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Amid Civil War, Ethiopia Holds Elections

AUDIE CORNISH, HOST:

Results aren't in yet, but incumbent Prime Minister Abiy Ahmed is expected to remain head of Ethiopia. When he was first elected three years ago, the prime minister was seen as the hope of Ethiopia, winning a Nobel Peace Prize for his efforts to end the war with Eritrea. But he's since then pursued a brutal civil war in the Tigray region, where yesterday government forces allegedly bombed a marketplace. Earlier, we spoke with the Tsedale Lemma, the editor of the Addis Standard. She says, as Ethiopia waits on an election that's been delayed several times, the international community needs to reconsider Abiy's accolades.

TSEDALE LEMMA: There was really nothing in the horizon that warranted a Nobel Peace Prize because it was due to the rapprochement he launched with Eritrea. And there was nothing substantial achieved by the time he was awarded the Nobel Peace Prize. The peace process that he started was not institutionalized. The relationship between the two countries was not institutionalized, contingent (ph) largely on the two people - Eritrea's president is Isaias Afwerki and Prime Minister Abiy himself. So this is a big misconception that the world wanted to believe what they wanted to believe about him.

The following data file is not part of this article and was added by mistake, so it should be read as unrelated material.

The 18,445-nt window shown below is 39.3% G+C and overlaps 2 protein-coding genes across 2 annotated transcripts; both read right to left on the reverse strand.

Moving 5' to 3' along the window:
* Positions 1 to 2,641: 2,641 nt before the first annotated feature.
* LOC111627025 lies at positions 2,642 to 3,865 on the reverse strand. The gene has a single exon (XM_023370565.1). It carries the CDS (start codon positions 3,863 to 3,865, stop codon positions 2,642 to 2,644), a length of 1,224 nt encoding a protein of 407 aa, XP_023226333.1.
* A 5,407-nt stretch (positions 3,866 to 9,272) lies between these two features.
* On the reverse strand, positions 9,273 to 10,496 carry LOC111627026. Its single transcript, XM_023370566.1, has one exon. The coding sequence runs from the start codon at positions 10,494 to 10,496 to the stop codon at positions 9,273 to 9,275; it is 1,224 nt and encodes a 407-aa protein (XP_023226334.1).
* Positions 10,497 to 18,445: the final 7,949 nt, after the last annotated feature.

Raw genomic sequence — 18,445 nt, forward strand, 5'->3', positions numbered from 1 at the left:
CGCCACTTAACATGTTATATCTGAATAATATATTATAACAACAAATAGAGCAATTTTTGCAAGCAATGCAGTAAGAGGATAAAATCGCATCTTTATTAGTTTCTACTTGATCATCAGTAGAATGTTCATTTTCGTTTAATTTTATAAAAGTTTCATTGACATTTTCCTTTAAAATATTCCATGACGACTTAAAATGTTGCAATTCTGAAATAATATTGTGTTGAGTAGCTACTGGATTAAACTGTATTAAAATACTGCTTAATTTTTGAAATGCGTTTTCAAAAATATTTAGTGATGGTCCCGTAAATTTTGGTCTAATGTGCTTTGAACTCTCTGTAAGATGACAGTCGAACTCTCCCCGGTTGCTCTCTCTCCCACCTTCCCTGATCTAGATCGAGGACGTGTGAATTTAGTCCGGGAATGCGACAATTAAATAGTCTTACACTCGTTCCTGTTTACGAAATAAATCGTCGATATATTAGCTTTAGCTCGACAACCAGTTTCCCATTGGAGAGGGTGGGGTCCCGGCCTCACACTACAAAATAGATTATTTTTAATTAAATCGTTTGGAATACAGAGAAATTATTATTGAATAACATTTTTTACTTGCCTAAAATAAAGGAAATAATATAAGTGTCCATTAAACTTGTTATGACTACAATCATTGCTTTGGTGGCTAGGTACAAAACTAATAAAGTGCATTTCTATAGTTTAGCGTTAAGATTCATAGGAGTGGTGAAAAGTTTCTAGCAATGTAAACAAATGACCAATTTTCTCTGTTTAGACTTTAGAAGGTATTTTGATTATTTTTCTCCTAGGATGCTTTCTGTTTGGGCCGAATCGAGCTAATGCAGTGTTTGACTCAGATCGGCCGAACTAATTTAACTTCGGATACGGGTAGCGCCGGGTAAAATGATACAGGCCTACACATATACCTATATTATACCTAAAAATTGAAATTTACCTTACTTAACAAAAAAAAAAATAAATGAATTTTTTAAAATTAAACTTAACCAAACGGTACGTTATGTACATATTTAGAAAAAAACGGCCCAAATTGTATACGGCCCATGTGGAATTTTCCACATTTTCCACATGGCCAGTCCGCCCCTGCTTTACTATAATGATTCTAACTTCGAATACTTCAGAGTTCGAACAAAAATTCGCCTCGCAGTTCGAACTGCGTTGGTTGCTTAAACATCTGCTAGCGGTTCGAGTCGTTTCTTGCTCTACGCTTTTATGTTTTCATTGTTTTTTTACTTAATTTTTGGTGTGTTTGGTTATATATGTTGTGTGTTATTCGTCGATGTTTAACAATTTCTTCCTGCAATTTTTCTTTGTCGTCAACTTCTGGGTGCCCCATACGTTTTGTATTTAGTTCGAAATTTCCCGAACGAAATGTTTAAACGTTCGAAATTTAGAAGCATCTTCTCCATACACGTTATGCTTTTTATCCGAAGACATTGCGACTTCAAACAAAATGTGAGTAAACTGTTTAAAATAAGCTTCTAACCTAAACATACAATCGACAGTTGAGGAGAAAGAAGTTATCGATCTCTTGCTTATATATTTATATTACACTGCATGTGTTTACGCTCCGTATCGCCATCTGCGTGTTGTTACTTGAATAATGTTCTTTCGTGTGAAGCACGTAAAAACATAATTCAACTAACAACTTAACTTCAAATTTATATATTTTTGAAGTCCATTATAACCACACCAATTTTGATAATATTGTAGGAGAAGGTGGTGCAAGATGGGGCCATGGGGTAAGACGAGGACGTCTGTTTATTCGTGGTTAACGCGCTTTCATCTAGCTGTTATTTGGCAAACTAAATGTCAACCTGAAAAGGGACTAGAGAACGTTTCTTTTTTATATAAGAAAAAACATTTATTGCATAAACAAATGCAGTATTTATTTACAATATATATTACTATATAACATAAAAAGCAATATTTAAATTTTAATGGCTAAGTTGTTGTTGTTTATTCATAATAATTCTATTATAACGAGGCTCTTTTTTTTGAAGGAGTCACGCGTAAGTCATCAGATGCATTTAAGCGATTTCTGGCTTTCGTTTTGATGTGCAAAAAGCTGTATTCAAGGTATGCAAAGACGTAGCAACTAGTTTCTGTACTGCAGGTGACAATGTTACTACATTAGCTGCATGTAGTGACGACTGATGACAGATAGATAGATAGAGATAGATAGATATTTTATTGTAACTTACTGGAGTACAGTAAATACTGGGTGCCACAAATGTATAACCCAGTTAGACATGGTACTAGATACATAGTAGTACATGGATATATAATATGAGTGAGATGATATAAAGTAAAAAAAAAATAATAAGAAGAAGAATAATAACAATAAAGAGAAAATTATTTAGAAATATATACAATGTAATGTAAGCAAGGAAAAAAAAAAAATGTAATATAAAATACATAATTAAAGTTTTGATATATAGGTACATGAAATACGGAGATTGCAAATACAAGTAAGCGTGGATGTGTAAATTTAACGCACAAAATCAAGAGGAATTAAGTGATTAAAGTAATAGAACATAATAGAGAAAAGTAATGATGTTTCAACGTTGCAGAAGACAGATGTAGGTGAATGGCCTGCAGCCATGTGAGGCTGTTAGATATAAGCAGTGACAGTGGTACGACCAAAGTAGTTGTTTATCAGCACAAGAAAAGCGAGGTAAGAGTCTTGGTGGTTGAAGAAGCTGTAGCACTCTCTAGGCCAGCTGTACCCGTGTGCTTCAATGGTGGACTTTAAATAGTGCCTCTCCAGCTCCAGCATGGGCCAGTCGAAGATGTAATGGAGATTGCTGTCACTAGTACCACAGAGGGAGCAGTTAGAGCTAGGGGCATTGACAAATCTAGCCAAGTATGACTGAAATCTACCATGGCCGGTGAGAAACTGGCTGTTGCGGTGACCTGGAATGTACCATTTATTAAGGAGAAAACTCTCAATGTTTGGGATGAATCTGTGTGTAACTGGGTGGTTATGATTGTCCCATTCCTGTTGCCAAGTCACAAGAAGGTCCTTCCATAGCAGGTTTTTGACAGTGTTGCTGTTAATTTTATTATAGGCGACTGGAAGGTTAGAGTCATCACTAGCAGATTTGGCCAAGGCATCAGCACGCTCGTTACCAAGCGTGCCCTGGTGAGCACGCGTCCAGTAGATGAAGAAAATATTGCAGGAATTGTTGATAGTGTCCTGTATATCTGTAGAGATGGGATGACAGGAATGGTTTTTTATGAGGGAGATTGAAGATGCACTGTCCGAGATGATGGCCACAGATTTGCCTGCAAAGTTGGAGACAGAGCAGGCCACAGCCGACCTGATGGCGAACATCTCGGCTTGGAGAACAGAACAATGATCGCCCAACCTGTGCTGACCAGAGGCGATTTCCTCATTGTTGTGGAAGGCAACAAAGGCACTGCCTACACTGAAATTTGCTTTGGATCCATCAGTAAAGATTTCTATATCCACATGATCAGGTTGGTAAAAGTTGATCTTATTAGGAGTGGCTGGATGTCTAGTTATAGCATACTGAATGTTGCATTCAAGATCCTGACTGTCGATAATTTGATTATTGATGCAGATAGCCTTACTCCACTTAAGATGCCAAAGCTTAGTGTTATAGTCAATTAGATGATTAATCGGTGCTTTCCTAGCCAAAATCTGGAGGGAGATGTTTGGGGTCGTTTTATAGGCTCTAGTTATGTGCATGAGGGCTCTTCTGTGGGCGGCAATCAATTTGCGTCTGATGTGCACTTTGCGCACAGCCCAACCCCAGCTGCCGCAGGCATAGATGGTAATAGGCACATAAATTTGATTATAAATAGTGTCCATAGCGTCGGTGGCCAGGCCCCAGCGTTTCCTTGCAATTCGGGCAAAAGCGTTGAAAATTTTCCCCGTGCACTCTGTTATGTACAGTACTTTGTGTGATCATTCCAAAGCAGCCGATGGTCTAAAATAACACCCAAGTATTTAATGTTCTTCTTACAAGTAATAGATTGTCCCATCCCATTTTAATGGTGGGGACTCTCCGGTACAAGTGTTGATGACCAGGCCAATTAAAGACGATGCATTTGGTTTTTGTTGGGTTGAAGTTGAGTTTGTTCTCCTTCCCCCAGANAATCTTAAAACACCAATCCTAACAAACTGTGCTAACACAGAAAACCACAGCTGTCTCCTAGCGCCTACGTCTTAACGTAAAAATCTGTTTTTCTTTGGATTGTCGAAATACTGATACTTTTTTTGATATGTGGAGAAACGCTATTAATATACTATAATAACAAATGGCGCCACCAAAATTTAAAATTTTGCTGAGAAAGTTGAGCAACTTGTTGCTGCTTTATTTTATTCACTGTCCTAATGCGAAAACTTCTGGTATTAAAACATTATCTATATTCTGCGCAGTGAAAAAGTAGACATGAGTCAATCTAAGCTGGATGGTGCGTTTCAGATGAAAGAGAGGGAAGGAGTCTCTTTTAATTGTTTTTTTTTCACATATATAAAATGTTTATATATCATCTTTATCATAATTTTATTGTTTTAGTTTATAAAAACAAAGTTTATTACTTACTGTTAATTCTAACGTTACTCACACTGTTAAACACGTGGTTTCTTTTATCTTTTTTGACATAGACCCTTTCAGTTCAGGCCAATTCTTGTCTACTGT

CORNISH: When the United Nations says that all sides have been accused of abuses, is that something people feel is accurate?

LEMMA: In Ethiopia, no (laughter). In Ethiopia, a lot of people still believe Tigray's fake news because there's a massive gaslighting of facts. And the government still has enough control over the media, and the narrative is what they are producing. So Tigray is because the Western media is - that is how Ethiopia - majority people in Ethiopia still believe about the war in Tigray.

CORNISH: So do people believe Abiy's promise that this election would be free and fair?

LEMMA: Depends on who the people you are referring to. One of the most troubling aspect of this election is that it has polarized Ethiopians into those who are sidelined from the election and those who have enthusiastically supported the election because their agenda is catered for, their political parties are represented. However, this is not what the people who have been disenfranchised are feeling. Because in Oromia, two of the biggest opposition parties have withdrawn due to massive crackdown, which made them unable to participate in the election. They had their offices closed. They had their leaders jailed with no court verdicts so far for almost a year now. Tigray is completely sidelined. And we don't know when the election is going to be. We don't know if the people of Tigray are going to, in fact, be represented in the new government that the prime minister is going to form after this election.

CORNISH: If the prime minister wins reelection - and that seems likely - what do you expect for Ethiopia during his next term?

LEMMA: He is going to double down. He will consider himself now as the ultimate legitimate prime minister, which would be a very huge hindrance for political negotiation, for compromises. So that is why this election is likely to further polarize because there is no roadmap so far on how he want to reintegrate the people that he sidelined back into the political process.

CORNISH: Tsedale Lemma, thank you so much for speaking with us.

LEMMA: Thanks for having me.

CORNISH: And Tsedale Lemma is the editor of the Addis Standard. Transcript provided by NPR, Copyright NPR.